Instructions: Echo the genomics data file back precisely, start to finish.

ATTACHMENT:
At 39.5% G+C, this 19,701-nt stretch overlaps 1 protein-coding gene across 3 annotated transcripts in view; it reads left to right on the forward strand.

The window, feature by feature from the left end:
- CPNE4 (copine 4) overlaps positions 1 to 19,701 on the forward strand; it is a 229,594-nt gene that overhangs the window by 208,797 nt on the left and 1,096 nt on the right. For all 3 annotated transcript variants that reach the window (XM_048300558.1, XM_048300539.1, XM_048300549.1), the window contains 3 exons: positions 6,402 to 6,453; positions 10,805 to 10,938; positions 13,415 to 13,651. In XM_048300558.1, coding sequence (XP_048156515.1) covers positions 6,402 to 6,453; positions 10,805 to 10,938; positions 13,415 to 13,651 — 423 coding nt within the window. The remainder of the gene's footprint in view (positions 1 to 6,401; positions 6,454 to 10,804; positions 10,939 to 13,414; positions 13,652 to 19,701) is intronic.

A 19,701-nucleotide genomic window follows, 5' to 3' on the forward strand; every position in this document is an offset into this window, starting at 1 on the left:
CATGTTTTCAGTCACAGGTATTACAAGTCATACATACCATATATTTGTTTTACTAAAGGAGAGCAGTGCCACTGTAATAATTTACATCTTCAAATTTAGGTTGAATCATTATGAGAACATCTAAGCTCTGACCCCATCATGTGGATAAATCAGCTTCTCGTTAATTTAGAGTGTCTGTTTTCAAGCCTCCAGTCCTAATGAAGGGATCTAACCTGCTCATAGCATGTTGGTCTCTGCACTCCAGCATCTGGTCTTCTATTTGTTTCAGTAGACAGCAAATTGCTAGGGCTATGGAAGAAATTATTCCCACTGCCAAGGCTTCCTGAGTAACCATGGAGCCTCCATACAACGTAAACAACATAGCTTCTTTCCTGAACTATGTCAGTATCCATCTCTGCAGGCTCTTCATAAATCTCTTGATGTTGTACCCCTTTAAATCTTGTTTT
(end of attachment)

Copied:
At 39.5% G+C, this 19,701-nt stretch overlaps 1 protein-coding gene across 3 annotated transcripts in view; it reads left to right on the forward strand.

The window, feature by feature from the left end:
- CPNE4 (copine 4) overlaps positions 1 to 19,701 on the forward strand; it is a 229,594-nt gene that overhangs the window by 208,797 nt on the left and 1,096 nt on the right. For all 3 annotated transcript variants that reach the window (XM_048300558.1, XM_048300539.1, XM_048300549.1), the window contains 3 exons: positions 6,402 to 6,453; positions 10,805 to 10,938; positions 13,415 to 13,651. In XM_048300558.1, coding sequence (XP_048156515.1) covers positions 6,402 to 6,453; positions 10,805 to 10,938; positions 13,415 to 13,651 — 423 coding nt within the window. The remainder of the gene's footprint in view (positions 1 to 6,401; positions 6,454 to 10,804; positions 10,939 to 13,414; positions 13,652 to 19,701) is intronic.

A 19,701-nucleotide genomic window follows, 5' to 3' on the forward strand; every position in this document is an offset into this window, starting at 1 on the left:
CATGTTTTCAGTCACAGGTATTACAAGTCATACATACCATATATTTGTTTTACTAAAGGAGAGCAGTGCCACTGTAATAATTTACATCTTCAAATTTAGGTTGAATCATTATGAGAACATCTAAGCTCTGACCCCATCATGTGGATAAATCAGCTTCTCGTTAATTTAGAGTGTCTGTTTTCAAGCCTCCAGTCCTAATGAAGGGATCTAACCTGCTCATAGCATGTTGGTCTCTGCACTCCAGCATCTGGTCTTCTATTTGTTTCAGTAGACAGCAAATTGCTAGGGCTATGGAAGAAATTATTCCCACTGCCAAGGCTTCCTGAGTAACCATGGAGCCTCCATACAACGTAAACAACATAGCTTCTTTCCTGAACTATGTCAGTATCCATCTCTGCAGGCTCTTCATAAATCTCTTGATGTTGTACCCCTTTAAATCTTGTTTT